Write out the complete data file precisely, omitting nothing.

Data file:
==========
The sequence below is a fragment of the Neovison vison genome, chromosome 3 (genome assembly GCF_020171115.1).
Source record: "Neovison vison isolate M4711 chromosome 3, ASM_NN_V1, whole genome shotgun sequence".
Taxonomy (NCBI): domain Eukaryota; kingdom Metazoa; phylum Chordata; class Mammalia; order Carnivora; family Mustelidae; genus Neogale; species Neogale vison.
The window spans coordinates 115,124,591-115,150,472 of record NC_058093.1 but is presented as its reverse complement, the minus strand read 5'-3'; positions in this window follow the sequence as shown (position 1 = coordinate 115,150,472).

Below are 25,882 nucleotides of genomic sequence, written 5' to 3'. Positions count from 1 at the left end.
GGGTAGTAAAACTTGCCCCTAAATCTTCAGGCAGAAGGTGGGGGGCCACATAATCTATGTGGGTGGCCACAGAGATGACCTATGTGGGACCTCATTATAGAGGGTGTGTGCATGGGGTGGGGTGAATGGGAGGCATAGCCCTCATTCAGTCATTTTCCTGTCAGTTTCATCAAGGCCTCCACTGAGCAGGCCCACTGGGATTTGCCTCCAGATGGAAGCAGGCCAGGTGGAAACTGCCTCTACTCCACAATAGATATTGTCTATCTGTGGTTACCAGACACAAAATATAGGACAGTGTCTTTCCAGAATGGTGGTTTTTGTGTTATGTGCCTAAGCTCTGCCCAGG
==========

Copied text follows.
The sequence below is a fragment of the Neovison vison genome, chromosome 3 (genome assembly GCF_020171115.1).
Source record: "Neovison vison isolate M4711 chromosome 3, ASM_NN_V1, whole genome shotgun sequence".
Taxonomy (NCBI): domain Eukaryota; kingdom Metazoa; phylum Chordata; class Mammalia; order Carnivora; family Mustelidae; genus Neogale; species Neogale vison.
The window spans coordinates 115,124,591-115,150,472 of record NC_058093.1 but is presented as its reverse complement, the minus strand read 5'-3'; positions in this window follow the sequence as shown (position 1 = coordinate 115,150,472).

Below are 25,882 nucleotides of genomic sequence, written 5' to 3'. Positions count from 1 at the left end.
GGGTAGTAAAACTTGCCCCTAAATCTTCAGGCAGAAGGTGGGGGGCCACATAATCTATGTGGGTGGCCACAGAGATGACCTATGTGGGACCTCATTATAGAGGGTGTGTGCATGGGGTGGGGTGAATGGGAGGCATAGCCCTCATTCAGTCATTTTCCTGTCAGTTTCATCAAGGCCTCCACTGAGCAGGCCCACTGGGATTTGCCTCCAGATGGAAGCAGGCCAGGTGGAAACTGCCTCTACTCCACAATAGATATTGTCTATCTGTGGTTACCAGACACAAAATATAGGACAGTGTCTTTCCAGAATGGTGGTTTTTGTGTTATGTGCCTAAGCTCTGCCCAGG